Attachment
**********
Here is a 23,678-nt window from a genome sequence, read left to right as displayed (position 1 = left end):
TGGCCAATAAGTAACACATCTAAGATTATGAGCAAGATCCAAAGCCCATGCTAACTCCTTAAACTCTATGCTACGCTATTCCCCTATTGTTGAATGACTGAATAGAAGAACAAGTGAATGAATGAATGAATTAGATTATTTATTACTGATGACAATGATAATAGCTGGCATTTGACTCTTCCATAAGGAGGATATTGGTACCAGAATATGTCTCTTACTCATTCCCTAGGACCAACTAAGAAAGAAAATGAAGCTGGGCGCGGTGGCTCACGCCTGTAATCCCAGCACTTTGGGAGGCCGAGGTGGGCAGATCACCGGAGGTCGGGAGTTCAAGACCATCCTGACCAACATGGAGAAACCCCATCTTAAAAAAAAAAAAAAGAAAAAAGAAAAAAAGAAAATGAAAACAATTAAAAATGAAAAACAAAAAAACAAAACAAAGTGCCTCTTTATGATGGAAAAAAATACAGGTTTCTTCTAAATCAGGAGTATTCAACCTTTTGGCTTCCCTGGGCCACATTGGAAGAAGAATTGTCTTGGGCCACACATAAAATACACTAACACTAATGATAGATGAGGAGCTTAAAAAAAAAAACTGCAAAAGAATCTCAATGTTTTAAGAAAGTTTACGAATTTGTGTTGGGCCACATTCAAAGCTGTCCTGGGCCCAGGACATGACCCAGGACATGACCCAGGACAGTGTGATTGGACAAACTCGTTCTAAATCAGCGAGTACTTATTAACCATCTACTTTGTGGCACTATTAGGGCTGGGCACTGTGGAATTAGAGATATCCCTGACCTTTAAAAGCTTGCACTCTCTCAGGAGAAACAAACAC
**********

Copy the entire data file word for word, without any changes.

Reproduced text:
Here is a 23,678-nt window from a genome sequence, read left to right as displayed (position 1 = left end):
TGGCCAATAAGTAACACATCTAAGATTATGAGCAAGATCCAAAGCCCATGCTAACTCCTTAAACTCTATGCTACGCTATTCCCCTATTGTTGAATGACTGAATAGAAGAACAAGTGAATGAATGAATGAATTAGATTATTTATTACTGATGACAATGATAATAGCTGGCATTTGACTCTTCCATAAGGAGGATATTGGTACCAGAATATGTCTCTTACTCATTCCCTAGGACCAACTAAGAAAGAAAATGAAGCTGGGCGCGGTGGCTCACGCCTGTAATCCCAGCACTTTGGGAGGCCGAGGTGGGCAGATCACCGGAGGTCGGGAGTTCAAGACCATCCTGACCAACATGGAGAAACCCCATCTTAAAAAAAAAAAAAAGAAAAAAGAAAAAAAGAAAATGAAAACAATTAAAAATGAAAAACAAAAAAACAAAACAAAGTGCCTCTTTATGATGGAAAAAAATACAGGTTTCTTCTAAATCAGGAGTATTCAACCTTTTGGCTTCCCTGGGCCACATTGGAAGAAGAATTGTCTTGGGCCACACATAAAATACACTAACACTAATGATAGATGAGGAGCTTAAAAAAAAAAACTGCAAAAGAATCTCAATGTTTTAAGAAAGTTTACGAATTTGTGTTGGGCCACATTCAAAGCTGTCCTGGGCCCAGGACATGACCCAGGACATGACCCAGGACAGTGTGATTGGACAAACTCGTTCTAAATCAGCGAGTACTTATTAACCATCTACTTTGTGGCACTATTAGGGCTGGGCACTGTGGAATTAGAGATATCCCTGACCTTTAAAAGCTTGCACTCTCTCAGGAGAAACAAACAC